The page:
Thirteen-year old Megan remembers when all she could think about was washing her hands.
“I wasn’t myself. I would spend hours getting dressed; I was scared everyone was dying, and if I touched something that was dirty, I would spend hours making sure I was clean,” Megan explains.
She says the thoughts began when she was 3-years-old, but by the time she was in the first grade, her obsessions began to interfere with her schoolwork, and even led to panic attacks.
As a toddler, Megan was diagnosed with Sudden and Severe Onset Obsessive Compulsive Disorder (OCD), or PANDAS. The diagnosis came more than six months after she showed initial, severe symptoms of the disorder.
Megan’s mother, Susan Boaz, explains that most doctors thought Megan was too young to have OCD, further delaying her daughter’s diagnosis and access to treatment.
“There is amazing under-diagnosis with OCD,” Susan says, noting that it can take many children up to 14 years to be properly diagnosed. “Kids can lose a childhood.”
Experts define OCD as the recurrence of distressing thoughts or images that produce extreme anxiety. In order to dismiss the thoughts and images, individuals with the disorder feel compelled to engage in repetitive and compulsive behaviors that ultimately interfere with their daily lives. PANDAS is a specific type of OCD that is triggered by a strep infection.
The gold standard of treatment for OCD is a type of cognitive behavior therapy called Exposure Response Prevention therapy, or ERP, which entails gradually conditioning patients to confront the triggers of their obsessive behavior for increasingly long periods of time, without acting upon them. The treatment can be successful at helping patients gain better control over their anxiety, but experts also believe younger patients can benefit from meeting others in the OCD community along the way.
It’s one of the reasons why Megan and her mother have made an annual trip to the International OCD Conference every year since 2009.
“The OCD population is very isolated,” explains Dr. Jeff Szymanski, executive director of the International OCD Foundation, which runs the conference. “Fifty percent of people with OCD haven’t met others who do.”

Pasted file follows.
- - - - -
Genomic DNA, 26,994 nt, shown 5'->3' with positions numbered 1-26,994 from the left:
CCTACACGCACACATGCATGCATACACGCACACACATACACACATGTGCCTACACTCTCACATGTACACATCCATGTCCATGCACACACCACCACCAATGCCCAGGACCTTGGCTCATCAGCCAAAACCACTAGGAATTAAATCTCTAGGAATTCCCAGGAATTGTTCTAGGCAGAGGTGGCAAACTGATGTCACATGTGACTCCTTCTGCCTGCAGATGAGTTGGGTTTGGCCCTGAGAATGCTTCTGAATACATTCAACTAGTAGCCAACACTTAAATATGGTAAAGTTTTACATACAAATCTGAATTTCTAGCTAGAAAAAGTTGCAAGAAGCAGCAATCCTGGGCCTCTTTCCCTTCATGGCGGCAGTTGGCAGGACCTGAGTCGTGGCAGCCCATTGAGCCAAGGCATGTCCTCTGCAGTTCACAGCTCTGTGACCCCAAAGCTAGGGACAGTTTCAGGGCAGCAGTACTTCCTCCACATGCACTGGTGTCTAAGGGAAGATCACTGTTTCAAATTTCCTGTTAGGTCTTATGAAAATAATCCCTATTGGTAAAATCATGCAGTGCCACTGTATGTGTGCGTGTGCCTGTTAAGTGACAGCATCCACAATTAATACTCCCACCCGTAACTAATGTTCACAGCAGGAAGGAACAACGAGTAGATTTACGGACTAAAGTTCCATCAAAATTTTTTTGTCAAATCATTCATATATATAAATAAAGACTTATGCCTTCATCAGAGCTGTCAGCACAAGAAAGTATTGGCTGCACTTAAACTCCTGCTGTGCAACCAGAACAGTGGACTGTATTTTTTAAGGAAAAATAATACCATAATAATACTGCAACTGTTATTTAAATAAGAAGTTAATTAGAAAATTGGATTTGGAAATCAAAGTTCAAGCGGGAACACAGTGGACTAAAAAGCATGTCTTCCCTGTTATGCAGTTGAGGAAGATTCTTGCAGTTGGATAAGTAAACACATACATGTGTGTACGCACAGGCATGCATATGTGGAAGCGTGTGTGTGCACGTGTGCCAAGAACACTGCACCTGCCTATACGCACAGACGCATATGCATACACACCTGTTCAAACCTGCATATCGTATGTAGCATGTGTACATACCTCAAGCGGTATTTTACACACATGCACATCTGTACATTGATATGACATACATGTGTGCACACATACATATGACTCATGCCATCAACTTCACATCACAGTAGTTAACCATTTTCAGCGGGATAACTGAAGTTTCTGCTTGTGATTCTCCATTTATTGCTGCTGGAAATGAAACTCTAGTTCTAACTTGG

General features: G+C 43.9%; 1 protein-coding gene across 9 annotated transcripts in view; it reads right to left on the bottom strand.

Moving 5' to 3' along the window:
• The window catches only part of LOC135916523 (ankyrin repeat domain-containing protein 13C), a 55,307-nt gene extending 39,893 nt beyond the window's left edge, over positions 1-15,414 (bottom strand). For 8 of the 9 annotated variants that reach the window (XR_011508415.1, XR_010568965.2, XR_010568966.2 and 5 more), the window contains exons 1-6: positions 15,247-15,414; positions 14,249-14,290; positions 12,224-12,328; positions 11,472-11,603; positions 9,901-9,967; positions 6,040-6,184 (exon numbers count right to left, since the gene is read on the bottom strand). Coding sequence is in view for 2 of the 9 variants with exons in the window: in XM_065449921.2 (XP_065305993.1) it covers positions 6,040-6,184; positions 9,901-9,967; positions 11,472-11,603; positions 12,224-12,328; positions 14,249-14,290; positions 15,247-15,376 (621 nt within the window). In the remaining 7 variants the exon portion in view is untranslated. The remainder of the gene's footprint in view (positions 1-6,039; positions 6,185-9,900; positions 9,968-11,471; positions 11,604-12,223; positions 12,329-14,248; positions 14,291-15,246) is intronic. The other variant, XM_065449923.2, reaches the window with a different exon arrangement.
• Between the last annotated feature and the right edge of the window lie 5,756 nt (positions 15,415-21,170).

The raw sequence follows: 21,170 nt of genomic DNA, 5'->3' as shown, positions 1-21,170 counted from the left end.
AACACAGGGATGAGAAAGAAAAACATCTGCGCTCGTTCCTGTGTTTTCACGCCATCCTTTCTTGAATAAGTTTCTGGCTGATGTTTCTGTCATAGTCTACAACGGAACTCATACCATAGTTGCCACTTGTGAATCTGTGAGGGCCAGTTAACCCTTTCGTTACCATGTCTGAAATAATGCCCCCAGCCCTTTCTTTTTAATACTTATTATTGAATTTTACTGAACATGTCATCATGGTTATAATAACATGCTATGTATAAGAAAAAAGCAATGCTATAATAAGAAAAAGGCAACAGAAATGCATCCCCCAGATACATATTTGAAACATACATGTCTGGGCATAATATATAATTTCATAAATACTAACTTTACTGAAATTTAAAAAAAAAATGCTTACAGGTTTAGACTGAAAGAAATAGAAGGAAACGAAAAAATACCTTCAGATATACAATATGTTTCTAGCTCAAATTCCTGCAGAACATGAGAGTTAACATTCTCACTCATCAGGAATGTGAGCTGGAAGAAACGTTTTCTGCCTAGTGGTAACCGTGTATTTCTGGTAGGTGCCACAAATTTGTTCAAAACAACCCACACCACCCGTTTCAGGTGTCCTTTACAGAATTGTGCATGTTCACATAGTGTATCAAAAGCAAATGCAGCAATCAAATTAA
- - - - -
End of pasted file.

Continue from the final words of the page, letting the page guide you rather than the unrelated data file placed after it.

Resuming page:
He adds that over the years, the conference has increased its focus on kids and their parents, developing community-based, youth-centric programming that runs the gamut from support groups, personal storytelling sessions, treasure hunts, and teen socials. Parents also have the opportunity to trade information and support with other parents.
“It gets us the best access to doctors, researchers, new OCD treatment options, and other families who are experiencing exactly what we are going through,” Susan says, explaining that Megan even learned ERP at the event. “The whole world opened up to us because of this conference.”
Megan is most excited about the Saturday Night Social and Karaoke night because it will allow her to spend time with old friends she made at the conference years ago.
“It is home,” she gushes. “Nowhere else can compare. Though I am comfortable talking to my friends from home about my OCD, no one gets it like my friends at the conference.”
Dr. Szymanski emphasizes that OCD is very treatable. “You can get your life back on track.”
When asked about the change Susan has seen in her daughter over the years, Susan smiles with pride.
“Megan’s OCD used to stop our lives. It doesn’t anymore. She has really lit up.”
And Megan, looking up at her mom and nodding in agreement, adds, “Coming back every year reminds me what to do if anything happens. My symptoms get less and less every year, but this conference is where I learned to just breathe.”
The Annual OCD Conference began in 1993. This year, conference organizers expect more than 1,700 people to attend at the Westin Waterfront Hotel in Boston, from Thursday, July 30th to Sunday, August 2nd.